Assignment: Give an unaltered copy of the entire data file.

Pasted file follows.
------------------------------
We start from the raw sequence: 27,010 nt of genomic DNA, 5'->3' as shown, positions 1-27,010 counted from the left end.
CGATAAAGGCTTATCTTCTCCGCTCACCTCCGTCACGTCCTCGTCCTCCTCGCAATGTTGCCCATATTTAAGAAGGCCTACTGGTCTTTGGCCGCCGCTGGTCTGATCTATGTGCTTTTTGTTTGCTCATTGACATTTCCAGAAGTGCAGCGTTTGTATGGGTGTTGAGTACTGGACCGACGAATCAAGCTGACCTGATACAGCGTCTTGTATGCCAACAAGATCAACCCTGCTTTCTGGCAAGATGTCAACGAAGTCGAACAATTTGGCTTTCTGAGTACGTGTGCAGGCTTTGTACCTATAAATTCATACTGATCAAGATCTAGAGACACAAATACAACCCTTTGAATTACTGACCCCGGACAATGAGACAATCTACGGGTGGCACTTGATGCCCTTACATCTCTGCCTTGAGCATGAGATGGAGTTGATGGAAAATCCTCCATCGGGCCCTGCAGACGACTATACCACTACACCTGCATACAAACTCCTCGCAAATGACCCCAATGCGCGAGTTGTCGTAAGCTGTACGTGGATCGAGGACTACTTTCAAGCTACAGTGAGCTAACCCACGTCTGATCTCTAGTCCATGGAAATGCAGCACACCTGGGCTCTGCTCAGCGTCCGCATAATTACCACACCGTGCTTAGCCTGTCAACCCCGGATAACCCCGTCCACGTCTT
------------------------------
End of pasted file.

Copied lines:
We start from the raw sequence: 27,010 nt of genomic DNA, 5'->3' as shown, positions 1-27,010 counted from the left end.
CGATAAAGGCTTATCTTCTCCGCTCACCTCCGTCACGTCCTCGTCCTCCTCGCAATGTTGCCCATATTTAAGAAGGCCTACTGGTCTTTGGCCGCCGCTGGTCTGATCTATGTGCTTTTTGTTTGCTCATTGACATTTCCAGAAGTGCAGCGTTTGTATGGGTGTTGAGTACTGGACCGACGAATCAAGCTGACCTGATACAGCGTCTTGTATGCCAACAAGATCAACCCTGCTTTCTGGCAAGATGTCAACGAAGTCGAACAATTTGGCTTTCTGAGTACGTGTGCAGGCTTTGTACCTATAAATTCATACTGATCAAGATCTAGAGACACAAATACAACCCTTTGAATTACTGACCCCGGACAATGAGACAATCTACGGGTGGCACTTGATGCCCTTACATCTCTGCCTTGAGCATGAGATGGAGTTGATGGAAAATCCTCCATCGGGCCCTGCAGACGACTATACCACTACACCTGCATACAAACTCCTCGCAAATGACCCCAATGCGCGAGTTGTCGTAAGCTGTACGTGGATCGAGGACTACTTTCAAGCTACAGTGAGCTAACCCACGTCTGATCTCTAGTCCATGGAAATGCAGCACACCTGGGCTCTGCTCAGCGTCCGCATAATTACCACACCGTGCTTAGCCTGTCAACCCCGGATAACCCCGTCCACGTCTT